Linked by Thom Holwerda on Fri 21st Mar 2008 21:49 UTC
Editorial "I used KDE as my primary desktop from 1996 through 2006, when I installed the GNOME version of Ubuntu and found that I liked it better than the KDE desktop I'd faced every morning for so many years. Last January, I got a new Dell Latitude D630 laptop and decided to install Kubuntu on it, but within a few weeks, I went back to GNOME. Does this mean GNOME is now a better desktop than KDE, or just that I have become so accustomed to GNOME that it's hard for me to give it up?"
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RE[2]: It's the applications
by leos on Sun 23rd Mar 2008 00:16 UTC in reply to "RE: It's the applications"
leos
Member since:
2005-09-21

At the time the first CD recorder came up people started to ask "how do i use it" and the first reaction was "write a application". But in my eye this was a mistake. We don't have a special app to write to a floppy, we don't have a spcial app to write to a memory-stick, we don't have a special app to write to a memory-card, etc. So why should we have a special app to write to a CD/DVD?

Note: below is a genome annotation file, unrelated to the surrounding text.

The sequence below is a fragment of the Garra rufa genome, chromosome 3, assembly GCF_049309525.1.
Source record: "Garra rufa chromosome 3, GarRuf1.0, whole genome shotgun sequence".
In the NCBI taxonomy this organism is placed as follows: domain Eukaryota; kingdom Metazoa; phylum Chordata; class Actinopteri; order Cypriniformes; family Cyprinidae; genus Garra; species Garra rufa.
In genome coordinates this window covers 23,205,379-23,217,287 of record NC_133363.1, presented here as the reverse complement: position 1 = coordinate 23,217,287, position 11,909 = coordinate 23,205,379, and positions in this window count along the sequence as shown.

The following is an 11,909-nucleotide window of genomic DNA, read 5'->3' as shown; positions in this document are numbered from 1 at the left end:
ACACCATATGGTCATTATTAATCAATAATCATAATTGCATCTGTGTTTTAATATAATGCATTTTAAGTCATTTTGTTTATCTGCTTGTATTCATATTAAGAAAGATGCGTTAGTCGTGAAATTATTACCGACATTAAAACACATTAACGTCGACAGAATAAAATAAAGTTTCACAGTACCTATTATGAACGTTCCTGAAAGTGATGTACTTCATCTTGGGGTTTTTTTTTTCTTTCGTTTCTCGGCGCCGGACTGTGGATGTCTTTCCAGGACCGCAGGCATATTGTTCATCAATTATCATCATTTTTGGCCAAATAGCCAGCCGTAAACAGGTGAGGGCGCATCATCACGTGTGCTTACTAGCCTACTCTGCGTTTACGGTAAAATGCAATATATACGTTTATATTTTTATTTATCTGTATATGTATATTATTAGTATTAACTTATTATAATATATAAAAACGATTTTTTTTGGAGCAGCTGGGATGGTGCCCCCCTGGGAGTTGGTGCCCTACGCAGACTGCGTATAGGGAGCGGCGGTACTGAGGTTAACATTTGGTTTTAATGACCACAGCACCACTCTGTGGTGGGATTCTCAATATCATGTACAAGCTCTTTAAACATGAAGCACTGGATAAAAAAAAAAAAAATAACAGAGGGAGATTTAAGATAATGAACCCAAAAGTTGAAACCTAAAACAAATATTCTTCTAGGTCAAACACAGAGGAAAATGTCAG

Because writing to a CD is more complicated than either a floppy, hard drive, or USB disk. Now I have no objection to integrating CD burning into a file manager, to allow people to put a couple files on a CD quickly, but that does not negate the need for a dedicated burning app. You still need to be able to burn CD images, you need to be able to set options like disk at once or similar, you need the ability to burn video discs, etc.

Writing to a CD/DVD should be as normal as writing to any other storage. This means: burn files to a CD/DVD? Use the filemanager. Burn a Audio-CD? User your Jukebox. Burn a Video? Use your Video app. etc.


Awesome. So now we need every application to be a jack of all trades. No thanks, I don't want my video player to be a burning program as well. Even if one video player had that capability, not all of them would, so you still need a burning app. I like my apps to be reasonably lightweight. I play music all day, and burn a CD maybe once a year. Definitely doesn't justify the extra bloat, both code and UI wise.

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